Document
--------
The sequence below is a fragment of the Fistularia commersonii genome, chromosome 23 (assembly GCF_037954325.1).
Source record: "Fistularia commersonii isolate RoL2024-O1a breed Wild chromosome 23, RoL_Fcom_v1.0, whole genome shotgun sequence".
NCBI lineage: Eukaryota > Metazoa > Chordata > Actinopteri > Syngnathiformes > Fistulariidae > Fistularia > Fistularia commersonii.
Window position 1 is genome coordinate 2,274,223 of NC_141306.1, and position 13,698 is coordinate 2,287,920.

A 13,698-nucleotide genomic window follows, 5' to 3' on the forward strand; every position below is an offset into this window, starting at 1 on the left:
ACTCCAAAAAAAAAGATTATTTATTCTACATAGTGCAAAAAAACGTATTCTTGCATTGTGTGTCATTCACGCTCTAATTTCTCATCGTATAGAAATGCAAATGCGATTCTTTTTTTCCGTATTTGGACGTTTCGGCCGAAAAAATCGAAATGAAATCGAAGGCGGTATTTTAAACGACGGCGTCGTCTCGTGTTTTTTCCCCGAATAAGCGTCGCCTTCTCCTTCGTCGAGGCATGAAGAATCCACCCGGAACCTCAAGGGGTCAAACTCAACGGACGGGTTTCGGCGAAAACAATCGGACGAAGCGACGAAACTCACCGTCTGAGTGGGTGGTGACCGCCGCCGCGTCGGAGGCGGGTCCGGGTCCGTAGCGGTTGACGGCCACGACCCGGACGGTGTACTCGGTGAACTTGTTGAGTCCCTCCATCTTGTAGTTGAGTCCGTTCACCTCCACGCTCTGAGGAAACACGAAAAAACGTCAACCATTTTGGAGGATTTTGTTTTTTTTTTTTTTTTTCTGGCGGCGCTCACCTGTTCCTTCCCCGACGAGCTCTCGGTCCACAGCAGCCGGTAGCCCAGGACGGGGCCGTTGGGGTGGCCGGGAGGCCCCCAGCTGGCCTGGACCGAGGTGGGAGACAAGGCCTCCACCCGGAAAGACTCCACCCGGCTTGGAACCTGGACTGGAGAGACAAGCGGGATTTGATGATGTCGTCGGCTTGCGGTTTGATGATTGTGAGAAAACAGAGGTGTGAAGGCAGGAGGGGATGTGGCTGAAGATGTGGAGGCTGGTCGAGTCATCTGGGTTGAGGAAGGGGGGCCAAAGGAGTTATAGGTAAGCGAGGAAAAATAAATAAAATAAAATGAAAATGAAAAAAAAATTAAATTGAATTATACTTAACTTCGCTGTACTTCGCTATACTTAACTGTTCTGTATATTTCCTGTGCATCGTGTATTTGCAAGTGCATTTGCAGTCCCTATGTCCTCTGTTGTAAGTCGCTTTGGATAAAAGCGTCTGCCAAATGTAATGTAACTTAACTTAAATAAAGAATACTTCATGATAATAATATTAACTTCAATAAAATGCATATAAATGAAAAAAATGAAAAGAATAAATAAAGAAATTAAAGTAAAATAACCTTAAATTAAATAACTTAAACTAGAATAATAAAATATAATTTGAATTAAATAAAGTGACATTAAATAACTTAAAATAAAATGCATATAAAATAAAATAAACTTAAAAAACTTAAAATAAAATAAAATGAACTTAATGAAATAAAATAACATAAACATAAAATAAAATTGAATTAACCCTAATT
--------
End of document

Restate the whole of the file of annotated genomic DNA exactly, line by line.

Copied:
The sequence below is a fragment of the Fistularia commersonii genome, chromosome 23 (assembly GCF_037954325.1).
Source record: "Fistularia commersonii isolate RoL2024-O1a breed Wild chromosome 23, RoL_Fcom_v1.0, whole genome shotgun sequence".
NCBI lineage: Eukaryota > Metazoa > Chordata > Actinopteri > Syngnathiformes > Fistulariidae > Fistularia > Fistularia commersonii.
Window position 1 is genome coordinate 2,274,223 of NC_141306.1, and position 13,698 is coordinate 2,287,920.

A 13,698-nucleotide genomic window follows, 5' to 3' on the forward strand; every position below is an offset into this window, starting at 1 on the left:
ACTCCAAAAAAAAAGATTATTTATTCTACATAGTGCAAAAAAACGTATTCTTGCATTGTGTGTCATTCACGCTCTAATTTCTCATCGTATAGAAATGCAAATGCGATTCTTTTTTTCCGTATTTGGACGTTTCGGCCGAAAAAATCGAAATGAAATCGAAGGCGGTATTTTAAACGACGGCGTCGTCTCGTGTTTTTTCCCCGAATAAGCGTCGCCTTCTCCTTCGTCGAGGCATGAAGAATCCACCCGGAACCTCAAGGGGTCAAACTCAACGGACGGGTTTCGGCGAAAACAATCGGACGAAGCGACGAAACTCACCGTCTGAGTGGGTGGTGACCGCCGCCGCGTCGGAGGCGGGTCCGGGTCCGTAGCGGTTGACGGCCACGACCCGGACGGTGTACTCGGTGAACTTGTTGAGTCCCTCCATCTTGTAGTTGAGTCCGTTCACCTCCACGCTCTGAGGAAACACGAAAAAACGTCAACCATTTTGGAGGATTTTGTTTTTTTTTTTTTTTTTCTGGCGGCGCTCACCTGTTCCTTCCCCGACGAGCTCTCGGTCCACAGCAGCCGGTAGCCCAGGACGGGGCCGTTGGGGTGGCCGGGAGGCCCCCAGCTGGCCTGGACCGAGGTGGGAGACAAGGCCTCCACCCGGAAAGACTCCACCCGGCTTGGAACCTGGACTGGAGAGACAAGCGGGATTTGATGATGTCGTCGGCTTGCGGTTTGATGATTGTGAGAAAACAGAGGTGTGAAGGCAGGAGGGGATGTGGCTGAAGATGTGGAGGCTGGTCGAGTCATCTGGGTTGAGGAAGGGGGGCCAAAGGAGTTATAGGTAAGCGAGGAAAAATAAATAAAATAAAATGAAAATGAAAAAAAAATTAAATTGAATTATACTTAACTTCGCTGTACTTCGCTATACTTAACTGTTCTGTATATTTCCTGTGCATCGTGTATTTGCAAGTGCATTTGCAGTCCCTATGTCCTCTGTTGTAAGTCGCTTTGGATAAAAGCGTCTGCCAAATGTAATGTAACTTAACTTAAATAAAGAATACTTCATGATAATAATATTAACTTCAATAAAATGCATATAAATGAAAAAAATGAAAAGAATAAATAAAGAAATTAAAGTAAAATAACCTTAAATTAAATAACTTAAACTAGAATAATAAAATATAATTTGAATTAAATAAAGTGACATTAAATAACTTAAAATAAAATGCATATAAAATAAAATAAACTTAAAAAACTTAAAATAAAATAAAATGAACTTAATGAAATAAAATAACATAAACATAAAATAAAATTGAATTAACCCTAATT